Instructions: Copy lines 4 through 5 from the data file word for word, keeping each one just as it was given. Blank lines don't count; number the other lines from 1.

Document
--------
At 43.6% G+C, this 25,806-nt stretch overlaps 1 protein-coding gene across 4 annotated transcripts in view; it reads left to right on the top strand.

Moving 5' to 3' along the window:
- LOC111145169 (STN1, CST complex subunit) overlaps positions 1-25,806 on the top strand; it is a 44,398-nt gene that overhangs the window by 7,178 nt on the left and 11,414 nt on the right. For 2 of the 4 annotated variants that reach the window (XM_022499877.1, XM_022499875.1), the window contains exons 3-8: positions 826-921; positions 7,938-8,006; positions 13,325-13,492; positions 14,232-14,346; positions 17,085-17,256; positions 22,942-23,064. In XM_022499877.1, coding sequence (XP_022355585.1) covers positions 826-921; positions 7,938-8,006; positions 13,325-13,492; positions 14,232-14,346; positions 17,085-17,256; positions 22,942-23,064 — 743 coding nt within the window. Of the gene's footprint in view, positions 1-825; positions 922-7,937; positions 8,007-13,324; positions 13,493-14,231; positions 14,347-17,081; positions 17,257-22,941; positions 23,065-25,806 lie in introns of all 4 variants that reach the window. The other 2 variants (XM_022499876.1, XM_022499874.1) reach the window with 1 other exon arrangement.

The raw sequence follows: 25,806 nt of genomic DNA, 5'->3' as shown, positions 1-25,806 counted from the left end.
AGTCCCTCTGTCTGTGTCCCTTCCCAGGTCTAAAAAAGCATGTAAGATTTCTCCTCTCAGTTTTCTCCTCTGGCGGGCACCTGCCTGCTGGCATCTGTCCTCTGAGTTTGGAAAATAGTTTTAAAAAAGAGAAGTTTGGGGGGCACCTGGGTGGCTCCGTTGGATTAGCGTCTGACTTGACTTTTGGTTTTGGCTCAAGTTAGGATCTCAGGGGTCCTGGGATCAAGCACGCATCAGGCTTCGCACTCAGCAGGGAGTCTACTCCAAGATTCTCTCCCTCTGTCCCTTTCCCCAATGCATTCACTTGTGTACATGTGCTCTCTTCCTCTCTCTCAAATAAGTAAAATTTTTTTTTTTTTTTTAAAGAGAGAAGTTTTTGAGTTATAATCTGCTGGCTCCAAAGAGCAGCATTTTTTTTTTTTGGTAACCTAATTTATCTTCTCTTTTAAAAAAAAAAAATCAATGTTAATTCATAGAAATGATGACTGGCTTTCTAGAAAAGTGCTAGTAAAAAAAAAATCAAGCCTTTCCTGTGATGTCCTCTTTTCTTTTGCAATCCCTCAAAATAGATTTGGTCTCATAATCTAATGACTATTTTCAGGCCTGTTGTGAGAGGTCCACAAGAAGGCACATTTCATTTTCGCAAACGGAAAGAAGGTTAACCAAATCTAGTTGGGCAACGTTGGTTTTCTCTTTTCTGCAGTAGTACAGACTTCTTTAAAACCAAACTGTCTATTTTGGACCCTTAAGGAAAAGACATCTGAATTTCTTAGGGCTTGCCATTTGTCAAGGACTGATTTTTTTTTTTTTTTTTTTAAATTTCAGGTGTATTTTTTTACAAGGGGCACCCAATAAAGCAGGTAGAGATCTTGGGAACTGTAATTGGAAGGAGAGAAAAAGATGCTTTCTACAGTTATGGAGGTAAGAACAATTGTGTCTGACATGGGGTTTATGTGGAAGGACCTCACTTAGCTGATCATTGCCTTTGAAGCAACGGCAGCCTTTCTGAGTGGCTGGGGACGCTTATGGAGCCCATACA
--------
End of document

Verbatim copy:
The raw sequence follows: 25,806 nt of genomic DNA, 5'->3' as shown, positions 1-25,806 counted from the left end.
AGTCCCTCTGTCTGTGTCCCTTCCCAGGTCTAAAAAAGCATGTAAGATTTCTCCTCTCAGTTTTCTCCTCTGGCGGGCACCTGCCTGCTGGCATCTGTCCTCTGAGTTTGGAAAATAGTTTTAAAAAAGAGAAGTTTGGGGGGCACCTGGGTGGCTCCGTTGGATTAGCGTCTGACTTGACTTTTGGTTTTGGCTCAAGTTAGGATCTCAGGGGTCCTGGGATCAAGCACGCATCAGGCTTCGCACTCAGCAGGGAGTCTACTCCAAGATTCTCTCCCTCTGTCCCTTTCCCCAATGCATTCACTTGTGTACATGTGCTCTCTTCCTCTCTCTCAAATAAGTAAAATTTTTTTTTTTTTTTTAAAGAGAGAAGTTTTTGAGTTATAATCTGCTGGCTCCAAAGAGCAGCATTTTTTTTTTTTGGTAACCTAATTTATCTTCTCTTTTAAAAAAAAAAAATCAATGTTAATTCATAGAAATGATGACTGGCTTTCTAGAAAAGTGCTAGTAAAAAAAAAATCAAGCCTTTCCTGTGATGTCCTCTTTTCTTTTGCAATCCCTCAAAATAGATTTGGTCTCATAATCTAATGACTATTTTCAGGCCTGTTGTGAGAGGTCCACAAGAAGGCACATTTCATTTTCGCAAACGGAAAGAAGGTTAACCAAATCTAGTTGGGCAACGTTGGTTTTCTCTTTTCTGCAGTAGTACAGACTTCTTTAAAACCAAACTGTCTATTTTGGACCCTTAAGGAAAAGACATCTGAATTTCTTAGGGCTTGCCATTTGTCAAGGACTGATTTTTTTTTTTTTTTTTTTAAATTTCAGGTGTATTTTTTTACAAGGGGCACCCAATAAAGCAGGTAGAGATCTTGGGAACTGTAATTGGAAGGAGAGAAAAAGATGCTTTCTACAGTTATGGAGGTAAGAACAATTGTGTCTGACATGGGGTTTATGTGGAAGGACCTCACTTAGCTGATCATTGCCTTTGAAGCAACGGCAGCCTTTCTGAGTGGCTGGGGACGCTTATGGAGCCCATACA